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GARDENING: Hoping for a sweet scentsation next year.

Byline: COLIN HAMBIDGE

If I had to name just one favourite flower it would have to be the sweet pea. Nothing matches it for colour, elegance and scent.

My sweet pea plants were most disappointing this year and I am at a loss to explain why. I grew them and treated them exactly the same as in previous years, when I was rewarded with armfuls of these beautiful blooms from late May through to late August.

My failure will have to remain one of life's little mysteries, but I am even more determined than ever to have a far better display in the summer of 2009.

Now is the ideal time to make a start, as sweet pea seeds sown this weekend or in the next fortnight will give strong, stocky little plants which can be taken through the winter in a cold frame or unheated greenhouse before being planted out to their flowering positions next March.

This may seem a long process, especially as the plants will not bear flowers until early summer, but it really is a worthwhile idea.

Despite the rather exotic appearance of the blooms, sweet peas are hardy annuals, which means they will tolerate most frosts with just a little protection. Sowing seed in October will lead to earlier flowering than those from seed sown next spring.

The very largest, finest blooms and those with the longest, strongest stems are borne on autumn sown plants which are grown on next spring by the "cordon" method. This is a straightforward - if rather time-consuming - process and involves the removal of side shots and tendrils. Growth is then concentrated into a single stem, which has to be tied into canes once tendrils are removed.

It is actually a very similar management system to that used for greenhouse tomatoes.

The magnificent displays of sweet peas at flower shows are all produced on cordons, but most of us are perfectly happy to grow our sweet peas naturally with just the provision of canes and netting.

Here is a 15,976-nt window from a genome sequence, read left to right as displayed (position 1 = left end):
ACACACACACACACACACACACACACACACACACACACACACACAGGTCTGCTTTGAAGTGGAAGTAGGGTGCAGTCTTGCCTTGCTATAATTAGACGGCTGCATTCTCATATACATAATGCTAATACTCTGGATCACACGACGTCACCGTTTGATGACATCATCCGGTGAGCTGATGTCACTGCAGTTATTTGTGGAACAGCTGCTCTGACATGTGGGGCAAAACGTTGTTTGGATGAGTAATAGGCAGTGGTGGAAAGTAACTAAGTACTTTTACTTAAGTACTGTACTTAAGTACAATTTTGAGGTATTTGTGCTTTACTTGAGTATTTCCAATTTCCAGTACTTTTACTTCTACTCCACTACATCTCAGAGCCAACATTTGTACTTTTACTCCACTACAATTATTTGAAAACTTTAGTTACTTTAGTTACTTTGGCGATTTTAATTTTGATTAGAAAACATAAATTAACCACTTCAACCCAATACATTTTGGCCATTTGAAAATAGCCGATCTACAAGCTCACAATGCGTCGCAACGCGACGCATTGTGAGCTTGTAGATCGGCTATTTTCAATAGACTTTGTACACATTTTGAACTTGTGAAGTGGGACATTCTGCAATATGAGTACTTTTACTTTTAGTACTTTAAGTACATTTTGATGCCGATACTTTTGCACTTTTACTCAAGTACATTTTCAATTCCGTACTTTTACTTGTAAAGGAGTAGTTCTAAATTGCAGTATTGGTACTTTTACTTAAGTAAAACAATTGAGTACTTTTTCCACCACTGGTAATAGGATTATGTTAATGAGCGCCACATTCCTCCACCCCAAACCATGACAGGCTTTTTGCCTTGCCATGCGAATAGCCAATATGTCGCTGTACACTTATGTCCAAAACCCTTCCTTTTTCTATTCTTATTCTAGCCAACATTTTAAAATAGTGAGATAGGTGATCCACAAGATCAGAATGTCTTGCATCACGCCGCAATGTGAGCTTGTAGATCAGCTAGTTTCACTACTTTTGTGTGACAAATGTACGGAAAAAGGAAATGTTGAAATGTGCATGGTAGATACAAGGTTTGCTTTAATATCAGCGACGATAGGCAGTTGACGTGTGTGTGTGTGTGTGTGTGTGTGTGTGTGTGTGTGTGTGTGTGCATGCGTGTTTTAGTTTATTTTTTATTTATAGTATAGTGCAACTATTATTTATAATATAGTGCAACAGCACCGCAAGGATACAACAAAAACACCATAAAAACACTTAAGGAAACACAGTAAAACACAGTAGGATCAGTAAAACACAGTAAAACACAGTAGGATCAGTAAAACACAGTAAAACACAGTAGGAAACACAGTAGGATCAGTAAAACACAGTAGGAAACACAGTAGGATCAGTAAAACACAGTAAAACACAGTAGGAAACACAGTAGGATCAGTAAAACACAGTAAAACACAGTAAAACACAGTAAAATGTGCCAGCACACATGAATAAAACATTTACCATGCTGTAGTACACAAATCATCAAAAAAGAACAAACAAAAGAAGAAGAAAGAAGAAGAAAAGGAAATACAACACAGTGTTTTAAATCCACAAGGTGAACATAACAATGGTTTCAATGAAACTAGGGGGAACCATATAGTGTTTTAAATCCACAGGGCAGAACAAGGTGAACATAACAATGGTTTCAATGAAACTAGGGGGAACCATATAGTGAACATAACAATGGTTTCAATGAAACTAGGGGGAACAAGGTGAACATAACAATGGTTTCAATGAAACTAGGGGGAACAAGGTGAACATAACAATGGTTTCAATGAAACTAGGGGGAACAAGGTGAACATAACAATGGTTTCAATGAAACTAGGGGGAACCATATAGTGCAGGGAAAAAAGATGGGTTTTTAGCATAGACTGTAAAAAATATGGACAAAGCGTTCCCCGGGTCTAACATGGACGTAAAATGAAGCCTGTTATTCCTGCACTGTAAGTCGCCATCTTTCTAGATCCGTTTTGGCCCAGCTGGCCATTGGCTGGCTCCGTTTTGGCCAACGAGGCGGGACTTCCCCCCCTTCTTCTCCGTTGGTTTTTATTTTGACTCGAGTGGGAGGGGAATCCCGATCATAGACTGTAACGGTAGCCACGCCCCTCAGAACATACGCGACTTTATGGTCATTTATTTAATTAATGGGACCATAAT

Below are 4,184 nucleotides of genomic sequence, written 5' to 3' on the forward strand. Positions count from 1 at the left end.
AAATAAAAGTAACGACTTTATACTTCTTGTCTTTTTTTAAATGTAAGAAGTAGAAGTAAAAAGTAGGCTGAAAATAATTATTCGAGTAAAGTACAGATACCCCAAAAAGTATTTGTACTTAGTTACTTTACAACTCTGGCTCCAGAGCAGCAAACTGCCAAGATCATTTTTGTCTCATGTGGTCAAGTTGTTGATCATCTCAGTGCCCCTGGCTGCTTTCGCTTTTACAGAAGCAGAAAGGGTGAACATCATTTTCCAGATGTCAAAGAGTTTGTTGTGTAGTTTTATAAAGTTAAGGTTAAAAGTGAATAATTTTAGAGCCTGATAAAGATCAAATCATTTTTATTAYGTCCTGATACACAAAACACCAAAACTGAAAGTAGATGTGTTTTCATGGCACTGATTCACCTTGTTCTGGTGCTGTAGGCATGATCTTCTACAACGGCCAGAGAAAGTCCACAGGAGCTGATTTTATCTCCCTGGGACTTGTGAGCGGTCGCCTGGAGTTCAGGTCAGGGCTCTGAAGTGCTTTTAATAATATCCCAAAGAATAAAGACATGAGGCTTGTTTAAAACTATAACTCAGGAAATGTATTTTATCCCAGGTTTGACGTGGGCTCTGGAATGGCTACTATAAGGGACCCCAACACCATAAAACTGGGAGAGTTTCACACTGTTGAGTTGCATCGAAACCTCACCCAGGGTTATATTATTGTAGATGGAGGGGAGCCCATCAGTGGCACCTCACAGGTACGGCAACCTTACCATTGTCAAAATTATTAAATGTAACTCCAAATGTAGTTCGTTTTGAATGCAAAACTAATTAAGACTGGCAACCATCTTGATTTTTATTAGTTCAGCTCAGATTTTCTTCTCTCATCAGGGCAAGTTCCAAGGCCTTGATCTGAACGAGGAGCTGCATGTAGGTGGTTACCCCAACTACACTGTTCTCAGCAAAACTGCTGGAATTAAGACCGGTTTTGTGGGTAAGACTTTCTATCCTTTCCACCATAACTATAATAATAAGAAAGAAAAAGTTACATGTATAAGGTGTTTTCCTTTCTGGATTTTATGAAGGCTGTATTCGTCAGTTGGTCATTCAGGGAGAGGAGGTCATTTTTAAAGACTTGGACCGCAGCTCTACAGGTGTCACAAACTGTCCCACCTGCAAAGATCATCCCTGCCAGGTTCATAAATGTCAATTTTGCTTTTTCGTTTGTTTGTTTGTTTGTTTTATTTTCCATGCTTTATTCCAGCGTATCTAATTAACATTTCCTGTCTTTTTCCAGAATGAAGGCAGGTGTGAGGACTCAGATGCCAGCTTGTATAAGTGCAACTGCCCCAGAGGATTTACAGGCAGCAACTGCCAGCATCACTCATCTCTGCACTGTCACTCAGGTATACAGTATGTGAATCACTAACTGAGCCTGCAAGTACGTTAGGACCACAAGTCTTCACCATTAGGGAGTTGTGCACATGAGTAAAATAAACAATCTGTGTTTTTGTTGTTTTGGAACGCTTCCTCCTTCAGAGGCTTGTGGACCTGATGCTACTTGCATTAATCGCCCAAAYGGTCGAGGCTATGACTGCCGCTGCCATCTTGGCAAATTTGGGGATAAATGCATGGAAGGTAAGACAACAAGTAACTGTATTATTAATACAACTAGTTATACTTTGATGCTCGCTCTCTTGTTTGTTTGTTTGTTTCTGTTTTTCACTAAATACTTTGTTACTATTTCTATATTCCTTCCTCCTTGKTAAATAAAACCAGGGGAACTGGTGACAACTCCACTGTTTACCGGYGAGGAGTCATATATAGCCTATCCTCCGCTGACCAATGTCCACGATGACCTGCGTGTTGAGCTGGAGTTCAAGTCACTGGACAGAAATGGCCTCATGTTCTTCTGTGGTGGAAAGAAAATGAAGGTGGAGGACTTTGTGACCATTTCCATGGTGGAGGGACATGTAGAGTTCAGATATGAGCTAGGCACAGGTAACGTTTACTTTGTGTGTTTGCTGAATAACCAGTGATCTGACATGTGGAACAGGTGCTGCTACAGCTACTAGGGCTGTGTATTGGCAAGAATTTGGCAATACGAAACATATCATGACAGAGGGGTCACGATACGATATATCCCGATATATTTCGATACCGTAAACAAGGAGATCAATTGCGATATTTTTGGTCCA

I like to sow about five seed per 12cm (5in) pot, using John Innes seed compost or John Innes No 1 compost.

Space seeds evenly round the pot and cover with 1-2cm of compost before watering the pots thoroughly with a watering can with a fine rose attachment. Forget all the advice about soaking seed in water for 24 hours or nicking the seed coat with a penknife.

The great majority of seed will give 90 per cent+ germination without resorting to either of these spurious aids.

Pots can then be placed in a cold frame or unheated greenhouse, closing the lid of the cold fame only when sharp frosts threaten.

Take care with pots placed in a greenhouse that the young plants do not become leggy. Even in winter temperatures under glass can soar, and this does not really help when trying to produce robust plants.

Next March you should have plenty of young plants and by early June bunches of fragrant flowers for the house.
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Title Annotation:Features
Publication:The Birmingham Post (England)
Date:Oct 11, 2008
Words:502
Previous Article:As you reap, so shall you sow in the garden; INTERVIEW When Alys Fowler isn't knee deep in the long borders of the BBC's Gardeners' World plot she is...
Next Article:GARDENING: Dig in for an autumn garden workout; October COLIN is the ideal month to get busy in the garden, says KATE HODAL.
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